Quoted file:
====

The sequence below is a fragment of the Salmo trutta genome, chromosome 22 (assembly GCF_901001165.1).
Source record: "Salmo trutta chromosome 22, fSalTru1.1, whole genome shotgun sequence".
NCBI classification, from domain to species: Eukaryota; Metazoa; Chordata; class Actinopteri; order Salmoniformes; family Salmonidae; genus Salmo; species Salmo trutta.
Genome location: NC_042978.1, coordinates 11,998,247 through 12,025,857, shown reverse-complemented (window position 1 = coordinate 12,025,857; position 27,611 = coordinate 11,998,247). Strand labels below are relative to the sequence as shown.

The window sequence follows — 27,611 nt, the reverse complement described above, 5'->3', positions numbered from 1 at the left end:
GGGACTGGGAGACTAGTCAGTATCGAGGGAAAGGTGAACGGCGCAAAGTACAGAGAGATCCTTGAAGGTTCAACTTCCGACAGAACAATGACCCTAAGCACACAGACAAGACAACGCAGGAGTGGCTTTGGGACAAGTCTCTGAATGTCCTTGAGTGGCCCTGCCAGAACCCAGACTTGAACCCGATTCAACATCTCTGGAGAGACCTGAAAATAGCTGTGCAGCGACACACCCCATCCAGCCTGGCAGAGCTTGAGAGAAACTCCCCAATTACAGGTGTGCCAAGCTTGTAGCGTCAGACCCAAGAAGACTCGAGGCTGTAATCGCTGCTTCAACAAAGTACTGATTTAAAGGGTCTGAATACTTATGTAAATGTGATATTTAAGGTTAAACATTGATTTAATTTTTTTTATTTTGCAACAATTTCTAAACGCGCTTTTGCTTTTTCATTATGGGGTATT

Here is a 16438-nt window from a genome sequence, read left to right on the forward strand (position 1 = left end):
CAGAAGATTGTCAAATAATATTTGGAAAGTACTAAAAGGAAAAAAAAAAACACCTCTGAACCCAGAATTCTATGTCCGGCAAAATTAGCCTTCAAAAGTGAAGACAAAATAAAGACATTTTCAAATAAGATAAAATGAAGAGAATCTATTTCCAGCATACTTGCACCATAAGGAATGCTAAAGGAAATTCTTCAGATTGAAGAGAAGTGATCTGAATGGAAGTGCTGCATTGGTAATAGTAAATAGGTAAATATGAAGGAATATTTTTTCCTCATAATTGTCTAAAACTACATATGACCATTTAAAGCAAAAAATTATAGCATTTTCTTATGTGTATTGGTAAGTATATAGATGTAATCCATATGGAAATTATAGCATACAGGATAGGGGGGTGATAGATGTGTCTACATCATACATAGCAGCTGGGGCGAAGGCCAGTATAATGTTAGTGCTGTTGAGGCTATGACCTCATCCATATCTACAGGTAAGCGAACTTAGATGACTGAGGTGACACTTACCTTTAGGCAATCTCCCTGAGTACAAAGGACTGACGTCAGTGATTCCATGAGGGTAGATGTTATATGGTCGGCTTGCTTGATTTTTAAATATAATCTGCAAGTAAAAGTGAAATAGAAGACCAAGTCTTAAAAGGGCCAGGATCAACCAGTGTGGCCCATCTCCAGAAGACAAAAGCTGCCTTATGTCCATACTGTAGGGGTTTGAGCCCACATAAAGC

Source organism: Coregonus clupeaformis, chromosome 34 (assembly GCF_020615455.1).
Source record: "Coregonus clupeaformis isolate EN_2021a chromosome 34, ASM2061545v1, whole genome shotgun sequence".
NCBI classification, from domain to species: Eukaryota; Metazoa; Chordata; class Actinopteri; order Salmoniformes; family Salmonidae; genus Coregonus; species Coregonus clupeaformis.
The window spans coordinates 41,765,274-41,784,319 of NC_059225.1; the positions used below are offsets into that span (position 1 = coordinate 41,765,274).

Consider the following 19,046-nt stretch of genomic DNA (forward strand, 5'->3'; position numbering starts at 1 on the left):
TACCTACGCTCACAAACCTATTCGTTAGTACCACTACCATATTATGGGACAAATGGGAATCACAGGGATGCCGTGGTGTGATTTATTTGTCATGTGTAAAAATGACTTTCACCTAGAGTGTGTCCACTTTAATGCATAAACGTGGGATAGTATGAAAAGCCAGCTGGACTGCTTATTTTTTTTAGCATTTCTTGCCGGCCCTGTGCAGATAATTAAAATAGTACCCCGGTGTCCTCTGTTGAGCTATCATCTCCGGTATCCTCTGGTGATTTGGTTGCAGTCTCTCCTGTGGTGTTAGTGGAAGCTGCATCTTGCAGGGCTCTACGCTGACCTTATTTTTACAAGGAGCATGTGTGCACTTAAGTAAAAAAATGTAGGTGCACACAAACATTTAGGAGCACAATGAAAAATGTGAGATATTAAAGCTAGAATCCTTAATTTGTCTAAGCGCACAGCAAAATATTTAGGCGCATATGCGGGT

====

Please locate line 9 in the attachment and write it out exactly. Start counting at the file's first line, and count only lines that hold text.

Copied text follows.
Source organism: Coregonus clupeaformis, chromosome 34 (assembly GCF_020615455.1).